Fresh Air Remembers 'Golden Notebook' Author Doris Lessing

Doris Lessing, pictured here in 2006, once refused to allow the queen to declare her a dame of the British Empire, because — as the author put it — "There is no British Empire." i i

hide captionDoris Lessing, pictured here in 2006, once refused to allow the queen to declare her a dame of the British Empire, because — as the author put it — "There is no British Empire."

Martin Cleaver/AP
Doris Lessing, pictured here in 2006, once refused to allow the queen to declare her a dame of the British Empire, because — as the author put it — "There is no British Empire."

Doris Lessing, pictured here in 2006, once refused to allow the queen to declare her a dame of the British Empire, because — as the author put it — "There is no British Empire."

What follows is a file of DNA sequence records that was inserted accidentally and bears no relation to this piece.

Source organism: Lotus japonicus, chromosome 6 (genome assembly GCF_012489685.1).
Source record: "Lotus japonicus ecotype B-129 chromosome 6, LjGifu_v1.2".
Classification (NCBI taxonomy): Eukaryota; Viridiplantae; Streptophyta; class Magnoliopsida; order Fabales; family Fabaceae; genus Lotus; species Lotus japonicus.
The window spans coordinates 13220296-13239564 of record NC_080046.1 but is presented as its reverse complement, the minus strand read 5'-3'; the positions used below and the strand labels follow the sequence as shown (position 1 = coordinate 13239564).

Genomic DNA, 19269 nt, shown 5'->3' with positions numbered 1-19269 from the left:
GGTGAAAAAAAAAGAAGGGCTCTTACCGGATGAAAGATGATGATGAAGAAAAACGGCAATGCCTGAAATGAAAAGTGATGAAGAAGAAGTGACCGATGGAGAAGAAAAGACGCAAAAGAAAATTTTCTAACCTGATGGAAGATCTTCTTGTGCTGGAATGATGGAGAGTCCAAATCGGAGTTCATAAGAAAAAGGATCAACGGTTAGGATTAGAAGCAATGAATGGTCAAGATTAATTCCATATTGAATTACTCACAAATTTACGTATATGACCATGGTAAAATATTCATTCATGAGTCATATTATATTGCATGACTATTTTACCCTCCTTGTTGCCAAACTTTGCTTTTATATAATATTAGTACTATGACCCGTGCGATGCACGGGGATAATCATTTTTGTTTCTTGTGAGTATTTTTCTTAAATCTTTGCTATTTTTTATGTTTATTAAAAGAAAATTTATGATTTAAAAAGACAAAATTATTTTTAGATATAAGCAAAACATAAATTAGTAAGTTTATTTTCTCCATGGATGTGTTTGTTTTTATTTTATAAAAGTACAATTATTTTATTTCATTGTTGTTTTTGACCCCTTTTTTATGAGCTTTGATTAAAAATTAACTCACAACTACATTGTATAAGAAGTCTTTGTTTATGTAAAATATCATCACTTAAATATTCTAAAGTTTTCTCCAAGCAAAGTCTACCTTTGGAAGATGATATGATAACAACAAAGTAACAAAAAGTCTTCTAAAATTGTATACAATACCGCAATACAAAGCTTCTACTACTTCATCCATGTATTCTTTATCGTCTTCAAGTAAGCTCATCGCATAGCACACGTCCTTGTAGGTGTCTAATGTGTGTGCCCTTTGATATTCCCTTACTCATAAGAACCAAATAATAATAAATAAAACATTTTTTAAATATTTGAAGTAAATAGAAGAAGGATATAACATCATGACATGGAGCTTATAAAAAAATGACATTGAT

Martin Cleaver/AP

Novelist and essayist Doris Lessing died Sunday at the age of 94.

Lessing won the Nobel Prize in 2007. She lived in England most of her life, but she grew up in southern Rhodesia, now Zimbabwe.

Lessing often addressed racism and colonialism in her writing, including in a series of novels about a fictional character named Martha Quest. She was best known for her 1962 book, The Golden Notebook, which was regarded as among the most important feminist novels of its time.

Lessing's obituary in The New York Times describes The Golden Notebook as "daring in its day for its frank exploration of the inner lives of women who, unencumbered by marriage, were free to raise children, or not, and pursue work and their sex lives as they chose."

Fresh Air's Terry Gross interviewed Lessing in 1988 and 1992.

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